As I reflect on my difficulty having children, I realize that the obstacle was the way. After many years of trying, we finally had my son. After his birth, my husband and I decided to adopt our next child. The obstacle — infertility — was the way to our daughter. She is one of the greatest treasures in our lives.
Stoicism is not always easy to practice consistently. But the concepts are simple and can be applied to every aspect of life.
Honestly, the phrase “The obstacle is the way” is one I think about whenever I run into a problem.”
Michael Lombardi: Character Is Fate
Michael Lombardi disrupted the way NFL executives prioritize structuring a winning franchise. A Stoic with three decades experience in the NFL, Lombardi’s resume includes winning three Super Bowls with some of the greatest minds in coaching–Bill Walsh and Bill Belichick. Lombardi’s philosophies on how to build championship teams became foundational for the dynasties built by both Walsh and Belichick:
“People involved with sports, especially football coaches, have always studied the great leaders. And many of these Stoics are great leaders of men, therefore there is much to learn. Times may change, technology may change, issues may change, but leading, motivating does not change. Often in professional sports people from the outside have ideas and judgments that create doubt in doing what is right—and you must learn how not to let others control your thoughts and emotions. Sounds Stoic, right?”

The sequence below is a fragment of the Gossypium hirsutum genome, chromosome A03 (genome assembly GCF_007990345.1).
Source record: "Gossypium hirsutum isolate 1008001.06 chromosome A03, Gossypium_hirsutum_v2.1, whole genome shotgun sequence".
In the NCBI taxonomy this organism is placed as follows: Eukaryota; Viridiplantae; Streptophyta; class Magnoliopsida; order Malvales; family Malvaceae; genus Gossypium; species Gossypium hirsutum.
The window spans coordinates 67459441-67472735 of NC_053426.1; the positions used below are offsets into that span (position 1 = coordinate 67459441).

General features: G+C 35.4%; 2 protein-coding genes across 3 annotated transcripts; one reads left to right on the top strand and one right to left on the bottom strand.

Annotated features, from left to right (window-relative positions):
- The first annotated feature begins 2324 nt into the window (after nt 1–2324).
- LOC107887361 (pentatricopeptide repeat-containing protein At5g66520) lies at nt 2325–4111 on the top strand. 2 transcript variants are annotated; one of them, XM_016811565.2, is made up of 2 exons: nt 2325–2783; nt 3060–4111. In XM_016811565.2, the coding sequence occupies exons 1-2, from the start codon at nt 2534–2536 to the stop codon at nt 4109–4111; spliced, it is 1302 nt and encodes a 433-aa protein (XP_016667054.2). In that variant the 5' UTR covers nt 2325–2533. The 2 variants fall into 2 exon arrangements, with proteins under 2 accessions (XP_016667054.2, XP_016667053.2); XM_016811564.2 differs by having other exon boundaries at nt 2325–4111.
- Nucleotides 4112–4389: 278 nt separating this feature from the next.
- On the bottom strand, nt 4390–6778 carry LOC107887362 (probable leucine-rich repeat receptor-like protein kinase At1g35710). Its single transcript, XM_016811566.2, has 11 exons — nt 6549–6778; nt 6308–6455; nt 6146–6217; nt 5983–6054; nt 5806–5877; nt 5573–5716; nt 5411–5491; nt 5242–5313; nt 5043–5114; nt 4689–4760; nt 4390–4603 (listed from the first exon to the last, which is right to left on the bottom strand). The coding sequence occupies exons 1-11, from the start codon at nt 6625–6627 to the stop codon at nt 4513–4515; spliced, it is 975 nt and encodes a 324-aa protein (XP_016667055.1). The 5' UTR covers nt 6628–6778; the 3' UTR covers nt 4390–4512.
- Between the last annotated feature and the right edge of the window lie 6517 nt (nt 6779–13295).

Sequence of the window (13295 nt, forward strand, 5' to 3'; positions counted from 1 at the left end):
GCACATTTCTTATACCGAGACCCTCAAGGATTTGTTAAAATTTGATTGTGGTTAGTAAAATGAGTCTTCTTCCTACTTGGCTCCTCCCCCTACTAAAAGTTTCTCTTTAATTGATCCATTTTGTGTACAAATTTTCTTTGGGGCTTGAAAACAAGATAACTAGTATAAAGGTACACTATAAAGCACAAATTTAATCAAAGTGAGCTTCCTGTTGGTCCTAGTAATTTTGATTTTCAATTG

“I believe past performance will predict future achievement in all aspects of life. Defining character is the most difficult challenge in the evaluation process because determining character is not a direct assessment. You have to understand the culture, the backgrounds, the method a prospect developed and the environment surrounding him. It is not how it appears through my eyes, rather how he makes decisions based on his world. That requires not beginning with the end in mind when you are assessing character.”
Daniele Bolelli: Contemplation of the ideal self
Daniele Bolelli is the author of the cult classic, On the Warrior’s Path, a philosophical exploration of the martial arts. Daniele holds a fifth-degree black belt in kung fu san soo and fought professionally in mixed martial arts (MMA). Daniele says, like martial arts, philosophy is something you train every day. We asked if there’s one exercise or one thought he returns to most: